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Title: Partition of unity finite element method for quantum mechanical materials calculations

Authors:
;
Publication Date:
Sponsoring Org.:
USDOE
OSTI Identifier:
1398695
Grant/Contract Number:
AC52-07NA27344
Resource Type:
Journal Article: Publisher's Accepted Manuscript
Journal Name:
Extreme Mechanics Letters
Additional Journal Information:
Journal Volume: 11; Journal Issue: C; Related Information: CHORUS Timestamp: 2017-10-08 21:51:54; Journal ID: ISSN 2352-4316
Publisher:
Elsevier
Country of Publication:
Netherlands
Language:
English

Citation Formats

Pask, J. E., and Sukumar, N. Partition of unity finite element method for quantum mechanical materials calculations. Netherlands: N. p., 2017. Web. doi:10.1016/j.eml.2016.11.003.
Pask, J. E., & Sukumar, N. Partition of unity finite element method for quantum mechanical materials calculations. Netherlands. doi:10.1016/j.eml.2016.11.003.
Pask, J. E., and Sukumar, N. Wed . "Partition of unity finite element method for quantum mechanical materials calculations". Netherlands. doi:10.1016/j.eml.2016.11.003.
@article{osti_1398695,
title = {Partition of unity finite element method for quantum mechanical materials calculations},
author = {Pask, J. E. and Sukumar, N.},
abstractNote = {},
doi = {10.1016/j.eml.2016.11.003},
journal = {Extreme Mechanics Letters},
number = C,
volume = 11,
place = {Netherlands},
year = {Wed Feb 01 00:00:00 EST 2017},
month = {Wed Feb 01 00:00:00 EST 2017}
}

Journal Article:
Free Publicly Available Full Text
Publisher's Version of Record at 10.1016/j.eml.2016.11.003

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  • Abstract not provided.
  • Over the course of the past two decades, quantum mechanical calculations have emerged as a key component of modern materials research. However, the solution of the required quantum mechanical equations is a formidable task and this has severely limited the range of materials systems which can be investigated by such accurate, quantum mechanical means. The current state of the art for large-scale quantum simulations is the planewave (PW) method, as implemented in now ubiquitous VASP, ABINIT, and QBox codes, among many others. However, since the PW method uses a global Fourier basis, with strictly uniform resolution at all points inmore » space, and in which every basis function overlaps every other at every point, it suffers from substantial inefficiencies in calculations involving atoms with localized states, such as first-row and transition-metal atoms, and requires substantial nonlocal communications in parallel implementations, placing critical limits on scalability. In recent years, real-space methods such as finite-differences (FD) and finite-elements (FE) have been developed to address these deficiencies by reformulating the required quantum mechanical equations in a strictly local representation. However, while addressing both resolution and parallel-communications problems, such local real-space approaches have been plagued by one key disadvantage relative to planewaves: excessive degrees of freedom (grid points, basis functions) needed to achieve the required accuracies. And so, despite critical limitations, the PW method remains the standard today. In this work, we show for the first time that this key remaining disadvantage of real-space methods can in fact be overcome: by building known atomic physics into the solution process using modern partition-of-unity (PU) techniques in finite element analysis. Indeed, our results show order-of-magnitude reductions in basis size relative to state-of-the-art planewave based methods. The method developed here is completely general, applicable to any crystal symmetry and to both metals and insulators alike. We have developed and implemented a full self-consistent Kohn-Sham method, including both total energies and forces for molecular dynamics, and developed a full MPI parallel implementation for large-scale calculations. We have applied the method to the gamut of physical systems, from simple insulating systems with light atoms to complex d- and f-electron systems, requiring large numbers of atomic-orbital enrichments. In every case, the new PU FE method attained the required accuracies with substantially fewer degrees of freedom, typically by an order of magnitude or more, than the current state-of-the-art PW method. Finally, our initial MPI implementation has shown excellent parallel scaling of the most time-critical parts of the code up to 1728 processors, with clear indications of what will be required to achieve comparable scaling for the rest. Having shown that the key remaining disadvantage of real-space methods can in fact be overcome, the work has attracted significant attention: with sixteen invited talks, both domestic and international, so far; two papers published and another in preparation; and three new university and/or national laboratory collaborations, securing external funding to pursue a number of related research directions. Having demonstrated the proof of principle, work now centers on the necessary extensions and optimizations required to bring the prototype method and code delivered here to production applications.« less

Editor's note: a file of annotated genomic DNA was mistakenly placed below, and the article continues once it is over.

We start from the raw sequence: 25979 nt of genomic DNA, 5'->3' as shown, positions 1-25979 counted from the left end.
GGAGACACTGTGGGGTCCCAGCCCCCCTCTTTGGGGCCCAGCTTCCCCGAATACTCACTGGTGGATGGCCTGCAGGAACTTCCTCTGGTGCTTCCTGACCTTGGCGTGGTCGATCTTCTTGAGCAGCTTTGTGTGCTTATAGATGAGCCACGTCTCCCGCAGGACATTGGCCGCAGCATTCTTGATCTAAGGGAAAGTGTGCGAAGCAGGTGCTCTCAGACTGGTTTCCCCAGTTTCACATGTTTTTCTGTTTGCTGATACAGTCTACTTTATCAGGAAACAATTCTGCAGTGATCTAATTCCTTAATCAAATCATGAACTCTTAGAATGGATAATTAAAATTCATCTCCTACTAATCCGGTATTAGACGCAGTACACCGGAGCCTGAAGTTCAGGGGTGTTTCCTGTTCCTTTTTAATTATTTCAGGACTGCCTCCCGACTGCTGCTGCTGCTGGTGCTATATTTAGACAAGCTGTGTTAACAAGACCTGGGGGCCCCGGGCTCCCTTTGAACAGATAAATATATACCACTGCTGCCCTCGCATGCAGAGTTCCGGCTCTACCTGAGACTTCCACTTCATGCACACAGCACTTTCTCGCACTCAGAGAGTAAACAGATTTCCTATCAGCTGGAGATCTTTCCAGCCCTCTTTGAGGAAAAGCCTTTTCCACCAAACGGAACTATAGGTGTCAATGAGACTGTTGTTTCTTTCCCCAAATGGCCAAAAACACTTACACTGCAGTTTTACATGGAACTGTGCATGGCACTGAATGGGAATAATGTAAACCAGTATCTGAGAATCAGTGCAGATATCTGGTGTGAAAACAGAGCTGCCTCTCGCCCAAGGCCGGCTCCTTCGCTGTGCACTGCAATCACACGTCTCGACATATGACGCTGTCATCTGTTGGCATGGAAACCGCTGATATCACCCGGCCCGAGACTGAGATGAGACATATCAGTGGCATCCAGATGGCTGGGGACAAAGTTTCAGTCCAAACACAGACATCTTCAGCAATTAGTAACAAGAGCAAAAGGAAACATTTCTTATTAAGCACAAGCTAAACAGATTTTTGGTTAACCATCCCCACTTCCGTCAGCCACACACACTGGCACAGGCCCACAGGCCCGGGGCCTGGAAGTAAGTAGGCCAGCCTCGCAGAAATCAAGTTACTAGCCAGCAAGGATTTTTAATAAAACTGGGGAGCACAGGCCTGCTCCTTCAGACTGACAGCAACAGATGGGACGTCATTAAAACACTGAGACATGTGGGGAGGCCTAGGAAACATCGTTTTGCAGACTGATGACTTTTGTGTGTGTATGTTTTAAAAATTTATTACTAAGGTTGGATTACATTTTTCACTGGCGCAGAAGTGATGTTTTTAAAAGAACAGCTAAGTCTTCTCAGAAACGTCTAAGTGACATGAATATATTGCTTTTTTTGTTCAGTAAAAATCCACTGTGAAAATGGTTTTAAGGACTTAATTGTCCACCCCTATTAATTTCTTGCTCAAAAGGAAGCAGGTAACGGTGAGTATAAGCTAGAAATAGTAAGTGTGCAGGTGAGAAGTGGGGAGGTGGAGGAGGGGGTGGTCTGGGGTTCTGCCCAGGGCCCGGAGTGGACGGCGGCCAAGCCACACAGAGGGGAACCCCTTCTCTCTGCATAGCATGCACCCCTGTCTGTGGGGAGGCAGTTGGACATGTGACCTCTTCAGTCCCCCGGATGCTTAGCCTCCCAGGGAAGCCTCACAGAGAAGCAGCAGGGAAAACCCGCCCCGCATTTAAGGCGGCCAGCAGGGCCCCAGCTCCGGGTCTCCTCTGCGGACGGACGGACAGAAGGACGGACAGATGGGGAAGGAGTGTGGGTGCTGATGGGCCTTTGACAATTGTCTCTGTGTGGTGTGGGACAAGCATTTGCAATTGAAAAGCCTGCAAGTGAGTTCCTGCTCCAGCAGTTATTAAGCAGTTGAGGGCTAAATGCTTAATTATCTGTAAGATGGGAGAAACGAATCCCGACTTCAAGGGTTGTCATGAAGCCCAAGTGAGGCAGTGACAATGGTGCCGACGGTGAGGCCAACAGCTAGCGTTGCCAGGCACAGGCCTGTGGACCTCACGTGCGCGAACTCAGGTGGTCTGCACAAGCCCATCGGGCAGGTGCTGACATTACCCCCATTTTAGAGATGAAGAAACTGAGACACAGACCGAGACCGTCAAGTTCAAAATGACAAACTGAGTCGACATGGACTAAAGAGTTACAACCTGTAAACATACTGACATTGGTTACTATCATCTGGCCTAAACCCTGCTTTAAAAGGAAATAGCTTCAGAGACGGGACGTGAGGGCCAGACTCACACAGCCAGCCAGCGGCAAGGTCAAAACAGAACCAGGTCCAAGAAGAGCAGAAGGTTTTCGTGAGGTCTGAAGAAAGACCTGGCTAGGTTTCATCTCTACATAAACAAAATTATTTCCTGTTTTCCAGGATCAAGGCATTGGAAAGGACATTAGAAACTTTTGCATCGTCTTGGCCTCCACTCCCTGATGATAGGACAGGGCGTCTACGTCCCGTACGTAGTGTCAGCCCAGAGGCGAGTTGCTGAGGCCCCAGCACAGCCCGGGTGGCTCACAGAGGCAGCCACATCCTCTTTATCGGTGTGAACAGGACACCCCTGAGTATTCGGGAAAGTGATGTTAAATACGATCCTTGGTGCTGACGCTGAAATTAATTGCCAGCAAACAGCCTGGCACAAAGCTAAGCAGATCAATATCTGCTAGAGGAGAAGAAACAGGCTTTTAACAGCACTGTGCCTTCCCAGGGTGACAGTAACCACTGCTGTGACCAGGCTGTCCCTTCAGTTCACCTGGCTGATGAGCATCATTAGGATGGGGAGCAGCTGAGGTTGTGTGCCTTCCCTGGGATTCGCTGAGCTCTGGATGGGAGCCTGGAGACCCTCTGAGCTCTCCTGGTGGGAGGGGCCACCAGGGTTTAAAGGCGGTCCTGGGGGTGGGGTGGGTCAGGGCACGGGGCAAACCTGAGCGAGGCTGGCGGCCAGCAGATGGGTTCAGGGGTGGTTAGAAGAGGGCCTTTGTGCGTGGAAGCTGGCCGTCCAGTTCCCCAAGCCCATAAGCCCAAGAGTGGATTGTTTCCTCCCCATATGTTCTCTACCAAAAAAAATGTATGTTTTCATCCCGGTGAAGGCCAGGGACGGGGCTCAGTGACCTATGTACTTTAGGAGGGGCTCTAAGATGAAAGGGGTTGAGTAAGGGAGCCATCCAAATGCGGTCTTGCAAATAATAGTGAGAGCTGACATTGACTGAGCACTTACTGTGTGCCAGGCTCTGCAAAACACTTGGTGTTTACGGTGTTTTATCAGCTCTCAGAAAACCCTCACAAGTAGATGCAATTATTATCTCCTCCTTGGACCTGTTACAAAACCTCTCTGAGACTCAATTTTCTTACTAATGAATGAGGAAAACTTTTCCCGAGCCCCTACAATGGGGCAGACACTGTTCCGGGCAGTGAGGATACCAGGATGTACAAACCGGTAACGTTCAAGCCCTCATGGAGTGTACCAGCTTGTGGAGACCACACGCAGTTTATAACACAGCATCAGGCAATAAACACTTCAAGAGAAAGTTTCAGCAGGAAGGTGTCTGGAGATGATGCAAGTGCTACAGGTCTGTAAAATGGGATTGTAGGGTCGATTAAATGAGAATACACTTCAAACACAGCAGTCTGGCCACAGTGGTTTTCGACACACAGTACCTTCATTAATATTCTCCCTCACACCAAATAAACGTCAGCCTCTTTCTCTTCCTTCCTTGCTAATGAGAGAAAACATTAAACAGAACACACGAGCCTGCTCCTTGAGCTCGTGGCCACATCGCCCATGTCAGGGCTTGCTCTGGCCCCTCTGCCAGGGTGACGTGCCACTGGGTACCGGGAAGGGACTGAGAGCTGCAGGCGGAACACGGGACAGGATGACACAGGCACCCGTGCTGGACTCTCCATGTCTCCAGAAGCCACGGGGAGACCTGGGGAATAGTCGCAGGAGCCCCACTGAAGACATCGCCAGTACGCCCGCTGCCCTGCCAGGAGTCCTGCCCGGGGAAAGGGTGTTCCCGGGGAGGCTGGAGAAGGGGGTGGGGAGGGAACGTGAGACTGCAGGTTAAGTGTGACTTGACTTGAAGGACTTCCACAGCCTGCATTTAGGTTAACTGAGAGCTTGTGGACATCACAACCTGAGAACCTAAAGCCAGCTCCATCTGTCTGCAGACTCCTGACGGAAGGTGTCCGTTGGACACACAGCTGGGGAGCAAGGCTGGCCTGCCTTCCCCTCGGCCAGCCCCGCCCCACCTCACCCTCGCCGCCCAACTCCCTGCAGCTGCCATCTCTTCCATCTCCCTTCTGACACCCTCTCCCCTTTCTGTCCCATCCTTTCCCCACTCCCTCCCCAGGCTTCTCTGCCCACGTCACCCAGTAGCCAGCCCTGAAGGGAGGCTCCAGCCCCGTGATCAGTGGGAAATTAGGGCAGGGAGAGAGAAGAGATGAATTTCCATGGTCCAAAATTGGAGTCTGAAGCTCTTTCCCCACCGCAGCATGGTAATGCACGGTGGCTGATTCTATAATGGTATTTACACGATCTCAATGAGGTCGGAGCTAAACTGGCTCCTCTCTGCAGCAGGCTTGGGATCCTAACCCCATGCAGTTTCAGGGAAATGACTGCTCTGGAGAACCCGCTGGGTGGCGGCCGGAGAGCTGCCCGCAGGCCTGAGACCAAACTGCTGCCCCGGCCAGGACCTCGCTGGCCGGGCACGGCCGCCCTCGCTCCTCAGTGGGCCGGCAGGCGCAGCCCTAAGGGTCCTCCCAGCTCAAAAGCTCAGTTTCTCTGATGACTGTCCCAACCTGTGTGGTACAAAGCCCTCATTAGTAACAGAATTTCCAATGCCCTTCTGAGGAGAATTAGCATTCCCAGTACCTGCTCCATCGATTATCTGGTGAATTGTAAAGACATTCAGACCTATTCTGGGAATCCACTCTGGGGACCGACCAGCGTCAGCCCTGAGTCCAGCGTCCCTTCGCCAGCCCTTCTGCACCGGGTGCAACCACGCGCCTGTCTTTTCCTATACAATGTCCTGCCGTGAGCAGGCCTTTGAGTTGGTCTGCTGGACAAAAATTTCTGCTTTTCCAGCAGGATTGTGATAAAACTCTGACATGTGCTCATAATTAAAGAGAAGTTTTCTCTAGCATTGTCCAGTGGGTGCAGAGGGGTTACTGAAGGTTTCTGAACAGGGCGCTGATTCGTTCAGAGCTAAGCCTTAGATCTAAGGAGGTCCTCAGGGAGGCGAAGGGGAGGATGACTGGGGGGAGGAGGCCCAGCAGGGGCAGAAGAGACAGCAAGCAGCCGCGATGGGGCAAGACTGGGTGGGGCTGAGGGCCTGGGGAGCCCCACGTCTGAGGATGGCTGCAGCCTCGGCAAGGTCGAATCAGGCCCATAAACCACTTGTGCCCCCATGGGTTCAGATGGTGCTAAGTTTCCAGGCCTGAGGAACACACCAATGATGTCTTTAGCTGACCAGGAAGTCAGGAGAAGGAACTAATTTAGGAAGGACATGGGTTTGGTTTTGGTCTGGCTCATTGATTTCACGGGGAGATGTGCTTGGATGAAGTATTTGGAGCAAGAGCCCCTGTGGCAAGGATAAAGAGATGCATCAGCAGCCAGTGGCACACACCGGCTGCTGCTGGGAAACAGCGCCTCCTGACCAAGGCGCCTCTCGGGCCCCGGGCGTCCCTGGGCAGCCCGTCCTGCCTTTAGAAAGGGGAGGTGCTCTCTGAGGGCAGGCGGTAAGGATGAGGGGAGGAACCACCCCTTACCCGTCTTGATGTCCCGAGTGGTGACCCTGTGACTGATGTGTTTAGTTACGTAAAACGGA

• A new algorithm for calculating the Hamiltonian matrix elements with all-electron explicitly correlated Gaussian functions for quantum-mechanical calculations of atoms with two p electrons or a single d electron have been derived and implemented. The Hamiltonian used in the approach was obtained by rigorously separating the center-of-mass motion and it explicitly depends on the finite mass of the nucleus. The approach was employed to perform test calculations on the isotopes of the carbon atom in their ground electronic states and to determine the finite-nuclear-mass corrections for these states.
  • An algorithm for quantum-mechanical nonrelativistic variational calculations of L = 0 and M = 0 states of atoms with an arbitrary number of s electrons and with three p electrons have been implemented and tested in the calculations of the ground {sup 4}S state of the nitrogen atom. The spatial part of the wave function is expanded in terms of all-electrons explicitly correlated Gaussian functions with the appropriate pre-exponential Cartesian angular factors for states with the L = 0 and M = 0 symmetry. The algorithm includes formulas for calculating the Hamiltonian and overlap matrix elements, as well as formulasmore » for calculating the analytic energy gradient determined with respect to the Gaussian exponential parameters. The gradient is used in the variational optimization of these parameters. The Hamiltonian used in the approach is obtained by rigorously separating the center-of-mass motion from the laboratory-frame all-particle Hamiltonian, and thus it explicitly depends on the finite mass of the nucleus. With that, the mass effect on the total ground-state energy is determined.« less